Monday, September 15, 2014

Plant Power Review and Giveaway

I am a Nava Atlas fan. I own, love, and have reviewed two of her earlier books, Wild About Greens and Vegan Holiday Kitchen. I'm also honored to be a contributor on her wonderful website, VegKitchen. Her latest book, Plant Power: Transform Your Kitchen, Plate, and Life with More Than 150 Fresh and Flavorful Vegan Recipes is destined to become a vegan classic. With jaw-droppingly exquisite photos from gifted vegan food photographer, Hannah Kaminsky, readers will have a tough time deciding which vibrantly colorful recipe to make first.

Whenever I crack open a new cookbook, I find it hard to choose which recipe to make first. I'm so excited, I want to try them all! This time, my bountiful harvest of apples decided for me, and I've been enjoying lots of Green Smoothies with Banana and Apple for breakfast. It's such a naturally light, sweetly delicious, and nutritious way to start the day. And it's such a lovely shade of green!

Serendipity is when you're thumbing through the pages of a new cookbook, land on a photo that whets your appetite so strongly your tummy starts to growl, and you find that you have ALL of the ingredients on hand to make it! That's exactly what happened when I eyed Hannah's gorgeous photo of Nava's Chickpea and Kale Sandwich Spread. While my photo doesn't come close to capturing the recipe in all of its lusciousness, I can honestly say that after eating this sandwich, every time I look at my own photo I start to salivate a little. With every bite, a savory combination of curry, cumin, mustard, and dill danced deliciously together in my mouth.

It's a challenge getting my husband, Mark to consume enough food to ensure that he's eating enough calories. Fortunately, he loves pizza and pasta. (Good for his waistline, not so much for mine.) More and more I've been cooking without oil, preferring to eat my fats in their whole-food form. So I really appreciate that Nava gives readers the option of sautéeing with oil, vegetable broth, or water, and gives the appropriate measurement for each. I joyfully dug into her recipe for Pasta with Hearty Lentil and Spinach Sauce (choosing the vegetable broth method). Served with a side salad and toasted ciabatta, this peasant-inspired meal was molto buono, and Mark eagerly asked for a second helping!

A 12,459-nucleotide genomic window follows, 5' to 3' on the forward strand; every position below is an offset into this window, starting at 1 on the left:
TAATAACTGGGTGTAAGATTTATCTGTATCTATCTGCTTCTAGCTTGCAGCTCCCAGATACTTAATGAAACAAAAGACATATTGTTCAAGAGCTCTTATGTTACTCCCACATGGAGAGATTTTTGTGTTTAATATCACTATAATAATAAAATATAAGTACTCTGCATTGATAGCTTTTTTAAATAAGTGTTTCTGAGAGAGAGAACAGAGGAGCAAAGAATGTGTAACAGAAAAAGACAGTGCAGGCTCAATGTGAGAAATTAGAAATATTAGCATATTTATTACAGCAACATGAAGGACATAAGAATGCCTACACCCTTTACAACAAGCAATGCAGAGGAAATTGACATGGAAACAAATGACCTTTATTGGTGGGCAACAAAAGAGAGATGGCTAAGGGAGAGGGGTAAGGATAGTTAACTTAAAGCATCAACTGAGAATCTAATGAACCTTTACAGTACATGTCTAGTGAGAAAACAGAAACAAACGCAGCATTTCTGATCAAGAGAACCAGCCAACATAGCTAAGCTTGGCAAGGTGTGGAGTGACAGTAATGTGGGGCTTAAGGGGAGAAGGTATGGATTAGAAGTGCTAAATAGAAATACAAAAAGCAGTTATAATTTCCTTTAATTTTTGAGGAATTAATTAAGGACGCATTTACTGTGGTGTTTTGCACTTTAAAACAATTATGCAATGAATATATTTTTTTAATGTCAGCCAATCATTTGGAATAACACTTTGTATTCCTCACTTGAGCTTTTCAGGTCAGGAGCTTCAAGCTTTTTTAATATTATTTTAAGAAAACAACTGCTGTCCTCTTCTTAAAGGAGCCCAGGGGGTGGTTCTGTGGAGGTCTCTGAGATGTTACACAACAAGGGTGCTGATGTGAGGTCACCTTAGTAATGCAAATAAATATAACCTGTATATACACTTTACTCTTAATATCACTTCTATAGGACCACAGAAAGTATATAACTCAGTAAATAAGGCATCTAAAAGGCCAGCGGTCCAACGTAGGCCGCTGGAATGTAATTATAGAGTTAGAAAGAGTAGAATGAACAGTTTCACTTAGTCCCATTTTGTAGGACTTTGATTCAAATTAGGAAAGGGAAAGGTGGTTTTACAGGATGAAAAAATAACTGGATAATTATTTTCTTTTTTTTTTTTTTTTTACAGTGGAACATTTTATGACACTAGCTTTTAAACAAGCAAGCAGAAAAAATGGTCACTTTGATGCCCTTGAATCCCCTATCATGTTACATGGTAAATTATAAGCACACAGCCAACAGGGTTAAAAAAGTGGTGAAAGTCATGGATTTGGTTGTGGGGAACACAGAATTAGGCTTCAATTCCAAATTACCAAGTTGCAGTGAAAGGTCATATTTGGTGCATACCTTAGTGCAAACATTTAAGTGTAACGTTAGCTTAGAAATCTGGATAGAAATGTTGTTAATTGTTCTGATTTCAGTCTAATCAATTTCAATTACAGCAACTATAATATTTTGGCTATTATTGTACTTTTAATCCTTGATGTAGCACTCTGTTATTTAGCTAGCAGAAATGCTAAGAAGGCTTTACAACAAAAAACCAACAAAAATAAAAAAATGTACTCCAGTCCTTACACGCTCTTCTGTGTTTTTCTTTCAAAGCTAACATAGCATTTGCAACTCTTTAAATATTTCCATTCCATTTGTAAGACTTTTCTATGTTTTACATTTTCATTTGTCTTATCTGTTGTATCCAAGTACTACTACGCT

Crumbled tempeh and chopped walnuts seasoned with chile and sweet paprika are at the heart of these scrumptious Tempeh and Walnut Soft Tacos. Their meaty texture and picante flavor will delight ominivores and vegans alike. We enjoyed this dish accompanied by Nava's Southwestern Flavored Kale Salad with tomatoes, avocado, red bell pepper, and corn topped with a creamy Cilantro-Lime Dressing.

I'm a sucker for Asian sweet and sour dishes, and the recipe I'm most anxious to try next is the Sweet-and-Sour Stir-Fried Vegetables with Seitan or Tempeh. I'm sharing Hannah's gorgeous photo along with Nava's recipe below, so we can all try it together. If you make it, please let me know what you think!

The recipe for Sweet-and-Sour Stir-Fried Vegetables with Seitan or Tempeh by Nava Atlas ©2014 is reprinted with the kind permission of HarperOne.

Photo ©2014 by Hannah Kaminsky.
This sweet-and-sour stir-fry, featuring high-protein seitan or tempeh along with colorful vegetables and pineapple, has several steps but can be made easily and at a leisurely pace. Best of all, it results in a delicious and nourishing meal. This is especially good served over bean-thread noodles or Asian brown rice vermicelli, but soba or udon work well, too. Long-grain brown rice and brown basmati rice are good choices as well. Serves 6.

1 tablespoon safflower or other high-heat oil, or 1/4 cup vegetable broth or water
1 pound seitan, cut into bite-size chunks, or one 8-ounce package tempeh, diced
1 medium onion, quartered and thinly sliced
2 to 3 cloves garlic, minced
2 large broccoli crowns, cut into bite-size pieces
2 medium red bell peppers, cut into 1-inch pieces
1 medium zucchini or yellow squash, halved lengthwise and cut into 1/2-inch chunks
2 medium ripe fresh tomatoes, diced
2 cups fresh pineapple chunks (about 3/4 inch thick) or one 20-ounce can unsweetened pineapple chunks in juice, drained and liquid reserved
Sweet-and-Sour Sauce (recipe below)
Hot cooked rice, quinoa, or noodles

Optional Toppings:
Chopped cashews or walnuts
Reduced-sodium natural soy sauce or tamari
Sriracha or other Asian hot sauce

Heat half the oil, broth, or water in a stir-fry pan or wok. Add the seitan or tempeh and stir-fry over medium-high heat until lightly browned, stirring frequently, about 5 minutes. Transfer to a plate and set aside.

Heat the remaining oil, broth, or water in the pan. Add the onion and sauté over medium heat until golden. Turn up the heat; add the garlic, broccoli, and bell peppers and stir-fry for 5 minutes.